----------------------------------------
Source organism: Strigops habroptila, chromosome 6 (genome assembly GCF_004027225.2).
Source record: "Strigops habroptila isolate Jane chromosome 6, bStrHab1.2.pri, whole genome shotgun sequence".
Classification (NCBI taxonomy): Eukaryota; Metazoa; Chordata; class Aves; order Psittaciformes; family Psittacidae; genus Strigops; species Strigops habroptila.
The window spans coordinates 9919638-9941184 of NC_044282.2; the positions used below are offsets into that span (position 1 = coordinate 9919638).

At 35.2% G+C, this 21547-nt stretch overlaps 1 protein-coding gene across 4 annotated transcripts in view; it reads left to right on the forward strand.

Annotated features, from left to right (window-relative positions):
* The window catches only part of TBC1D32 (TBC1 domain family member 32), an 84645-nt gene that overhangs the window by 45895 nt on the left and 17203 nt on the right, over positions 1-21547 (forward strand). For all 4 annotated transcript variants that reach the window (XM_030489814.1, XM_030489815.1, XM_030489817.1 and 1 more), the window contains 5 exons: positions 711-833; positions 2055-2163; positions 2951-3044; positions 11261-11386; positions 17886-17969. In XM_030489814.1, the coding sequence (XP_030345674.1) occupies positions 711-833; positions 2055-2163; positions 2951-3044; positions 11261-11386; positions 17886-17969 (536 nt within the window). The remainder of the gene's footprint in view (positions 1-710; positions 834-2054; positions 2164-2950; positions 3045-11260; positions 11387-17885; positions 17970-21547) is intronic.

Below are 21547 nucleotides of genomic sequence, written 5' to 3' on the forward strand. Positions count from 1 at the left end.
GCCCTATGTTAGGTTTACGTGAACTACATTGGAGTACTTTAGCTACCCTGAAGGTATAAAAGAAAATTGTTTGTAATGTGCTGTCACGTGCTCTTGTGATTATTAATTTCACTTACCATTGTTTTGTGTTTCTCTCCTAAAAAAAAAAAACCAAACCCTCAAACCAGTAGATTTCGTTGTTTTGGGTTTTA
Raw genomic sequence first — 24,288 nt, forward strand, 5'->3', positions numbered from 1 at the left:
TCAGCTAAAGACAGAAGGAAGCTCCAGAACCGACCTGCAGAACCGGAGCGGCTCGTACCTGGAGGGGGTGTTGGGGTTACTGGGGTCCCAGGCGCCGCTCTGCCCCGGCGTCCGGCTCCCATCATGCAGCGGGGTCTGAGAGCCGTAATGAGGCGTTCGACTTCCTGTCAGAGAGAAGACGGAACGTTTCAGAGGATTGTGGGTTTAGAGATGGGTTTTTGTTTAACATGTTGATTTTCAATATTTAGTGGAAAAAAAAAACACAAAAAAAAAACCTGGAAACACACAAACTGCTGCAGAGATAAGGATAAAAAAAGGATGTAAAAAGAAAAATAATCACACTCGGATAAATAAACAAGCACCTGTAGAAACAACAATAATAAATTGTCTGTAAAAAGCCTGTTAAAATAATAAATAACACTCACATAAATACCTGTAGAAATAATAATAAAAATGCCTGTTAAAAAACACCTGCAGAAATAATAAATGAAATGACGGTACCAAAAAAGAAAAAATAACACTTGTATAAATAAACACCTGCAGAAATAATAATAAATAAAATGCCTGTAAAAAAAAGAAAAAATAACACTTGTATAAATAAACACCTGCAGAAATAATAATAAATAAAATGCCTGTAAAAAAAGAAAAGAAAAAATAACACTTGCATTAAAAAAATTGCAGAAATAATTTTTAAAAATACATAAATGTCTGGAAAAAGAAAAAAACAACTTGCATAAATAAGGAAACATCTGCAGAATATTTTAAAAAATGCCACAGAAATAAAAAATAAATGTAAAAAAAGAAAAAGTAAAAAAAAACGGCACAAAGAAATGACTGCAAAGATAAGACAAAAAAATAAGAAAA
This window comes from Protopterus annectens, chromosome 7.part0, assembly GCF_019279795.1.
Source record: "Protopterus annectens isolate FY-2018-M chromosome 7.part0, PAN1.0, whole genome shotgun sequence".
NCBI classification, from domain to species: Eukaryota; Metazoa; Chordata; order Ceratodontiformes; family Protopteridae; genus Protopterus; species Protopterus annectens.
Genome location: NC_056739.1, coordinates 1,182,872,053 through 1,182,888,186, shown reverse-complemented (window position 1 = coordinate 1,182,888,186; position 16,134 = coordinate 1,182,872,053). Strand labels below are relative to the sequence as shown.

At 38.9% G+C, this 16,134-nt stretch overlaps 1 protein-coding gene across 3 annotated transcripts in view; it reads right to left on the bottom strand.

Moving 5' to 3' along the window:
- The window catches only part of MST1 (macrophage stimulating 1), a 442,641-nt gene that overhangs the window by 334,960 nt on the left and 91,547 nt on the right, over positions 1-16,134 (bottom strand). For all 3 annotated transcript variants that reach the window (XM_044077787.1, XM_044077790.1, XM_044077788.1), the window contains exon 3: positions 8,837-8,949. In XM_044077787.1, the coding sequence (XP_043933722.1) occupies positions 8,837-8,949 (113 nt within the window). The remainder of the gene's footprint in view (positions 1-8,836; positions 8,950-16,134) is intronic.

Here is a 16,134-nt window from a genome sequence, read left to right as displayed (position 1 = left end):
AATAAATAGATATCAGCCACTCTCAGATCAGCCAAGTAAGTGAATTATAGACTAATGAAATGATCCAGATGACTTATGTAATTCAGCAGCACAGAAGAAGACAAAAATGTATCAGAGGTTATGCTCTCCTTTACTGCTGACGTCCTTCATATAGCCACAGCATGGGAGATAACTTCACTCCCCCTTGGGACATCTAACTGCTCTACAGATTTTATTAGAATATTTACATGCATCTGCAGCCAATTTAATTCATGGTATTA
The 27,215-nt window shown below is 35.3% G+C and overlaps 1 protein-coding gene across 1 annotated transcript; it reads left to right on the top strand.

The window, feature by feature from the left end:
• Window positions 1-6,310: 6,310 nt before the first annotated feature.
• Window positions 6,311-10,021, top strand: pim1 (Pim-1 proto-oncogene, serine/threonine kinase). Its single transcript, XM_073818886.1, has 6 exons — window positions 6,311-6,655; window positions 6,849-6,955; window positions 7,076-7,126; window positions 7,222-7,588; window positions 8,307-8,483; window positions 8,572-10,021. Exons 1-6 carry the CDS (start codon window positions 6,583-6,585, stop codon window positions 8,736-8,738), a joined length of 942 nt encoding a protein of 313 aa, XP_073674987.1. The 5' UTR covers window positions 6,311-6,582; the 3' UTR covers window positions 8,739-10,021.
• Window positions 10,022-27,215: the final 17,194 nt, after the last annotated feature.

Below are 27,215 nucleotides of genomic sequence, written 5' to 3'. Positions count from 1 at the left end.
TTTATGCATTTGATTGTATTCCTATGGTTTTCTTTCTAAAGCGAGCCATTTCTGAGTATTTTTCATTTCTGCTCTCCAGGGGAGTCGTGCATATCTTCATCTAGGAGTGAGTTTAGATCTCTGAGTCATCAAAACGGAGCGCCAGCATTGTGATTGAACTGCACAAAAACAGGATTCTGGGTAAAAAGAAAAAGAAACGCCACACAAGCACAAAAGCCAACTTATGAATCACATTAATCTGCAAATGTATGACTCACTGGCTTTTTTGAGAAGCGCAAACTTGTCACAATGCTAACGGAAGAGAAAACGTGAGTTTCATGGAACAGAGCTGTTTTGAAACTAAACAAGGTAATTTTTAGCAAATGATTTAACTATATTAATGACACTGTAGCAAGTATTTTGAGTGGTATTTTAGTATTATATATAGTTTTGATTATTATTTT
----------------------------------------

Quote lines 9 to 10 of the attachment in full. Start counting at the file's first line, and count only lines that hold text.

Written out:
GCCCTATGTTAGGTTTACGTGAACTACATTGGAGTACTTTAGCTACCCTGAAGGTATAAAAGAAAATTGTTTGTAATGTGCTGTCACGTGCTCTTGTGATTATTAATTTCACTTACCATTGTTTTGTGTTTCTCTCCTAAAAAAAAAAAACCAAACCCTCAAACCAGTAGATTTCGTTGTTTTGGGTTTTA
Raw genomic sequence first — 24,288 nt, forward strand, 5'->3', positions numbered from 1 at the left: